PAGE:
The historical significance of Brooksville’s brick streets and how to maintain them was on the docket during the Brooksville City Council’s Jan. 30 workshop session.
Streets made from Augusta Brick are located throughout the City, Community Development Director David Hainley told the panel. While Augusta Brick was manufactured throughout the South, including Augusta, Georgia, as late as the 1940s, the material is no longer available unless it is reclaimed or derived from other projects elsewhere. Even so, protecting the existing brick streets may be more cost-effective and easier to repair than paving the City’s streets with non-brick material, he said.
According to Hainley, the city currently pays approximately $25 a square yard to mill and then repave areas. Meanwhile, it costs about $160 per square yard to put new bricks down – $190 if using existing bricks.
“Remember, you’re taking five times that $25 to get to where the brick is,” he said. “Also, Asphalt lasts about 10 or 15 years before it needs to be overlaid – at (age) 100, the bricks used have held up pretty well.”
In 1994, the then-sitting City Council passed a resolution to protect and maintain the city’s existing brick streets. Now, city staff seeks clarification for carrying out that resolution. “Does this mean that we should not overlay anywhere brick streets where they are showing through?” Hainley asked the panel. “Should we do something else?”
Mayor Blake Bell said preserving existing streets was a good start. “The list of negatives definitely does not outweigh the list of positives when it comes to brick streets in Brooksville,” Bell said. “Definitely don’t pave over existing brick streets – that’s a starting point – also, we’d love to see some way to restore the streets that have been paved over.”
In response, Hainley gave the Council a list of options to identify and repair existing brick streets. “I think we need a complete inventory for mapping purposes and for your information,” he told the Council. “Then establish construction standards that say if we’re going to fix a street, how we are going to fix it.”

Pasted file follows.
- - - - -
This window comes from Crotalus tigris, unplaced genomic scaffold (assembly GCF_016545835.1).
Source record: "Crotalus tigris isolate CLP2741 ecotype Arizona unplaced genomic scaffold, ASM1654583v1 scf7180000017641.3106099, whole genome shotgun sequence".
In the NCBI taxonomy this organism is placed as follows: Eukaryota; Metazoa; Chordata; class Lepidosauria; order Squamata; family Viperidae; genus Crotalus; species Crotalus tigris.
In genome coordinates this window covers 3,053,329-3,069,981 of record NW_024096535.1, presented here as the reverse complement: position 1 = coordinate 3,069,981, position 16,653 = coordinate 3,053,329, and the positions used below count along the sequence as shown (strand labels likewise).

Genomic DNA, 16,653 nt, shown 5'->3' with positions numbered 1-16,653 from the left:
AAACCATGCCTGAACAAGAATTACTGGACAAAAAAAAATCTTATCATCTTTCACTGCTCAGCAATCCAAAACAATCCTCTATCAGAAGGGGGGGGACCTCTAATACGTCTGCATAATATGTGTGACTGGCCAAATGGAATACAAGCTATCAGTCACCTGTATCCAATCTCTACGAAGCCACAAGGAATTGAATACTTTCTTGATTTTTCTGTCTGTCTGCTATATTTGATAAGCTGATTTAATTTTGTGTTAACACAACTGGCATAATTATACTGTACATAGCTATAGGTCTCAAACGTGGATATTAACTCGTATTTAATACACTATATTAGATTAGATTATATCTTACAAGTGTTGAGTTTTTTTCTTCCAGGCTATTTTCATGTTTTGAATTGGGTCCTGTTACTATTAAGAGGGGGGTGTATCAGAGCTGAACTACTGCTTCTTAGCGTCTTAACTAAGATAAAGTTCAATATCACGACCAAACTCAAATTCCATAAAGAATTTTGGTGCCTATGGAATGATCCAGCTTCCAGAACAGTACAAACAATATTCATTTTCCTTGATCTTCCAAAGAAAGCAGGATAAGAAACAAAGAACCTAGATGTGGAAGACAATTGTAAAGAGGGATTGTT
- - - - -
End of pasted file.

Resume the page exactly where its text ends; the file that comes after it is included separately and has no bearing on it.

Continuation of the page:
City manager Ron Snowberger later told that panel that three or four years ago, the Council sitting at that time had authorized the city to spend approximately $600,000 a year to begin a repaving program.
“As a result, we had a company come in, and they analyzed every street in the city as far as brick street or if it is partially paved,” he recalled. “Trying to figure out where we go from here so that we have a plan, and that the plan is functional and is going to work.”
He suggested that the development of an ordinance is the best way to proceed. “I’ve spoken to the city attorney, and the best way to go about this is with an ordinance because resolutions are (generally) more of a short term,” Snowberger said. “Also, an ordinance should spell out how we’re (going to) do this so that it does not hamper our (existing) road paving program.”
Council member Crista Tanner said that a proposed ordinance would be a guide for succeeding councils.
“I concur with the Mayor; please don’t pave over any of the brick streets. If we need to amend the (existing resolution), we can do that for future councils,” she said. “And I would love to see the brick streets that have been paved over to (be restored).”
After polling the panel, Bell said that the consensus of the Council was to move forward with an ordinance that protects the brick streets.
During the public input session on the subject, Brooksville resident Chris Rhodes welcomed the preservation effort.
“I’m really excited to hear the words ‘historic preservation’ come up. I’m really excited to see where that leads – I’m very confident,” he said. “If we unearthed these brick streets, it could help us achieve national historic designation for at least some parts of our downtown area.”
An ordinance to preserve and maintain Brooksville’s brick streets is expected to be forthcoming.